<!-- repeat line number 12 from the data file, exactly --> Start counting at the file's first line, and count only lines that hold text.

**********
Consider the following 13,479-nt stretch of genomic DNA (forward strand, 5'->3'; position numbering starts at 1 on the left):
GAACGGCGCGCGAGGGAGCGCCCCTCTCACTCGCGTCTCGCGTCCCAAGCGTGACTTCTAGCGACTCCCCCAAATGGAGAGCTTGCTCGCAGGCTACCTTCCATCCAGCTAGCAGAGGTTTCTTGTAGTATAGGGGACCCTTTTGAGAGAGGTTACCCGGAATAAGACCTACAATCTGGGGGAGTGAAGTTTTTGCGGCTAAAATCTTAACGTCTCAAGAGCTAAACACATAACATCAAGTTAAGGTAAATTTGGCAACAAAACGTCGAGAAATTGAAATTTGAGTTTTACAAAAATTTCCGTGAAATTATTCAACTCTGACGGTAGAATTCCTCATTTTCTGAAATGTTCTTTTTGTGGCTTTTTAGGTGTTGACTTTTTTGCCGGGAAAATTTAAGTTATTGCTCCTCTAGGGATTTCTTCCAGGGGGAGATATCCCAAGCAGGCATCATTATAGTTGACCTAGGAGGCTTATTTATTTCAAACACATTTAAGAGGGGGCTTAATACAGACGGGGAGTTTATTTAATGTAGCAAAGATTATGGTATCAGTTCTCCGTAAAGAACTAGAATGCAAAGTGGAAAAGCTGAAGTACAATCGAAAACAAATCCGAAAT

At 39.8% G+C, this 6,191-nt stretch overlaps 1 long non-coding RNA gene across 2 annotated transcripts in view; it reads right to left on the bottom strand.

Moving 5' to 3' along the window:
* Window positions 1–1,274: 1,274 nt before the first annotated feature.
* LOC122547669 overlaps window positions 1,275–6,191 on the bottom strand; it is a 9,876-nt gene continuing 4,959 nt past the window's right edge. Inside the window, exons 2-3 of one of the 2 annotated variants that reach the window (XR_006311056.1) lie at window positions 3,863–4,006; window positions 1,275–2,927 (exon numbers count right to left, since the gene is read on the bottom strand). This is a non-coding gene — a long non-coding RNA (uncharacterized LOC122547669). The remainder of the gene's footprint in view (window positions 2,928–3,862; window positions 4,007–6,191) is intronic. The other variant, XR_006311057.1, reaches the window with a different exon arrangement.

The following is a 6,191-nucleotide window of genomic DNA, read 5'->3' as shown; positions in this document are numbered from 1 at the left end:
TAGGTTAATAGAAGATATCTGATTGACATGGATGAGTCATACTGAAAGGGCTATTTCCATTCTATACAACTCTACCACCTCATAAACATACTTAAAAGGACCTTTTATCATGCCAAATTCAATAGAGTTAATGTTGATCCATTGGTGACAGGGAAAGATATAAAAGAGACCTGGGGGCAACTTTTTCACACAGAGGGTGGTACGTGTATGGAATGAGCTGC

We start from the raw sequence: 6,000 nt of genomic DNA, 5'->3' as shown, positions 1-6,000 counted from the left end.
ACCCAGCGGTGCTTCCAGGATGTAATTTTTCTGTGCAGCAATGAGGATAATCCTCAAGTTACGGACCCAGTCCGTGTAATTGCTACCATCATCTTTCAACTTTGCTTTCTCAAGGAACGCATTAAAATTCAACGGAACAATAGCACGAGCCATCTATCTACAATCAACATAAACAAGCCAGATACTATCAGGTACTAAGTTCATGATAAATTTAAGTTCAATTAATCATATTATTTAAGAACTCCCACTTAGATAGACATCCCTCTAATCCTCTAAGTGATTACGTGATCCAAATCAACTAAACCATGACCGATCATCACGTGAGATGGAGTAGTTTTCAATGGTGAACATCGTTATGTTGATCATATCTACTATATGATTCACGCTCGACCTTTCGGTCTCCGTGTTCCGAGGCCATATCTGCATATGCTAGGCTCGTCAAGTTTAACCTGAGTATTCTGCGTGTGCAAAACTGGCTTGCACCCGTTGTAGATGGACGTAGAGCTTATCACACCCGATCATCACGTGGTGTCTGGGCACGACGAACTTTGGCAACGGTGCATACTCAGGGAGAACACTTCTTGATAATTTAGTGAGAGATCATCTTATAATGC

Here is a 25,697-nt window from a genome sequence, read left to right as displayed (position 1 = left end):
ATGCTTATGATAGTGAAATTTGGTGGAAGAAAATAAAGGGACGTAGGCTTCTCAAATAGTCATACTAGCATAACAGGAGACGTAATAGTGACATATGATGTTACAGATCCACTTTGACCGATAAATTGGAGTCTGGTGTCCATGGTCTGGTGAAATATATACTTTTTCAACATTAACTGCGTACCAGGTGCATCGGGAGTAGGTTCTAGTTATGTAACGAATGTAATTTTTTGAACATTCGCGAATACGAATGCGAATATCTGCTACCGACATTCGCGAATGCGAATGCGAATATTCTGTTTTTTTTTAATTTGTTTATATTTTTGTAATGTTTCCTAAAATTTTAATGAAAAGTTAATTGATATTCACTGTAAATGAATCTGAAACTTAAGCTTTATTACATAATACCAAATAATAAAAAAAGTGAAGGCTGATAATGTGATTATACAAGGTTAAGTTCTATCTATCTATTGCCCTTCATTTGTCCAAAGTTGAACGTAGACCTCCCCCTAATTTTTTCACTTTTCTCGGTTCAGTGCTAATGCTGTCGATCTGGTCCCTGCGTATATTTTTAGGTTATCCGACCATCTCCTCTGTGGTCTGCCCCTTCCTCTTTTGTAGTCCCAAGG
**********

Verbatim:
ATGCTTATGATAGTGAAATTTGGTGGAAGAAAATAAAGGGACGTAGGCTTCTCAAATAGTCATACTAGCATAACAGGAGACGTAATAGTGACATATGATGTTACAGATCCACTTTGACCGATAAATTGGAGTCTGGTGTCCATGGTCTGGTGAAATATATACTTTTTCAACATTAACTGCGTACCAGGTGCATCGGGAGTAGGTTCTAGTTATGTAACGAATGTAATTTTTTGAACATTCGCGAATACGAATGCGAATATCTGCTACCGACATTCGCGAATGCGAATGCGAATATTCTGTTTTTTTTTAATTTGTTTATATTTTTGTAATGTTTCCTAAAATTTTAATGAAAAGTTAATTGATATTCACTGTAAATGAATCTGAAACTTAAGCTTTATTACATAATACCAAATAATAAAAAAAGTGAAGGCTGATAATGTGATTATACAAGGTTAAGTTCTATCTATCTATTGCCCTTCATTTGTCCAAAGTTGAACGTAGACCTCCCCCTAATTTTTTCACTTTTCTCGGTTCAGTGCTAATGCTGTCGATCTGGTCCCTGCGTATATTTTTAGGTTATCCGACCATCTCCTCTGTGGTCTGCCCCTTCCTCTTTTGTAGTCCCAAGG